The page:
Poard Addressing

After you have setup the above connections insert the board in your system and input from port EF. The value returned should reflect the switch settings of switch SW9. Normally they are closed returning a value of 0FFH.   You can use various bits to redirect your BIOS outputs as discussed above.  There is circuitry on this board to control the S-100 TMA0 and TMA1 lines. These are used to switch in other bus CPU's such as an 8086. We will use them later with future boards. For now insert U2 and U15.  Inputting from port EDH should bring the S-100 line #55 low.  (The connection for port EEH is to reset the system tick when utilized with interrupt driven systems like CPM86).

Next insert all the rest of the IC's on the board. Assemble the display board. Be sure to get the polarity of the LED's correct. If in doubt don't solder them in yet. Just tape them in and we will jiggle them around. Attach the Display Board. Take care to make sure the back side of the display board is not contacting anything on the S-100 board itself.  Insert in your system. Check that the appropriate LED's are lighting up correctly. For example inputting from any port should flash the PORT IN LED. Placing 76H in RAM and jumping to that address should cause the HALT LED to stay on.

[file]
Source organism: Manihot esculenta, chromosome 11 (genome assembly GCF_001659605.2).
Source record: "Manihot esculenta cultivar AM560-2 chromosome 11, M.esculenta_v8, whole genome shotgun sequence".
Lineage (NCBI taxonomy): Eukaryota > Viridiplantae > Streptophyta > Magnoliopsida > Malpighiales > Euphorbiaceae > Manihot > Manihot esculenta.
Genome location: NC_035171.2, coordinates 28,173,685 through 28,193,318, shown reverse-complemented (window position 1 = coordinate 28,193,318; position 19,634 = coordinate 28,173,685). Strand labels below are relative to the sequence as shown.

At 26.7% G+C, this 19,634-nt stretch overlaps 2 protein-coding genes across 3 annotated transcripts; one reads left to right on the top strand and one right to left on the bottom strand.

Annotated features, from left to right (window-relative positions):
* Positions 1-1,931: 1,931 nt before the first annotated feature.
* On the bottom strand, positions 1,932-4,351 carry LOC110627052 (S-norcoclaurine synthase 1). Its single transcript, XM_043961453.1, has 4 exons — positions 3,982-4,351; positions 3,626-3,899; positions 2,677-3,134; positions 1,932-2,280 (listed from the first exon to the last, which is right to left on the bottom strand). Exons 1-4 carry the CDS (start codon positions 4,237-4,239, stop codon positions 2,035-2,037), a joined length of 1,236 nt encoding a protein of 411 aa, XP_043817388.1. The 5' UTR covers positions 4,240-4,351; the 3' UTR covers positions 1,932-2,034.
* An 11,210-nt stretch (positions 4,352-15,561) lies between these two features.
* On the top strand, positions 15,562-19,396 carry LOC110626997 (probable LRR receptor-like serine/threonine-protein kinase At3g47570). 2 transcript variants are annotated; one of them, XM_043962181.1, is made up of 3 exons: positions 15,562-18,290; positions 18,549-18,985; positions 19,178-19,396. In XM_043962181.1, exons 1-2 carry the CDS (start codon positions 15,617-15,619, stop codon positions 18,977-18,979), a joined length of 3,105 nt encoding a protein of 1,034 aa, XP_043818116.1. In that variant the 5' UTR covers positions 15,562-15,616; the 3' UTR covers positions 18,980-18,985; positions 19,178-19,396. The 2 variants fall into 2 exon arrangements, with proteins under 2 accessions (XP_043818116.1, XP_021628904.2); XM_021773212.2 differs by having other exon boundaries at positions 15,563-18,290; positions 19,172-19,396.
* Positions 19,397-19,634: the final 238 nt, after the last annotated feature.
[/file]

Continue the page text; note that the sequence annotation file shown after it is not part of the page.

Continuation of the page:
Next check the Single Step circuitry as I described in the above video. Finally you can test the hardware breakpoint circuitry. Setup the board breakpoint switches so that all are closed except the one shown here in the picture.
SMB Brakpoint Switches
Flip the Breakpoint switch up and reset your system. Then display memory from say 3F00H to 4100H. The computer will stop as shown above at address 4000H. Flip the Stop switch up. Then lower the Breakpoint switch. Then by flipping the Single Step switch up and down you can step (the current S100 CPU bus master), one opcode at a time from this location.   What is nice about this arrangement is that it is software independent and will work with any CPU anywhere in the 16MG address space of the S-100 Bus.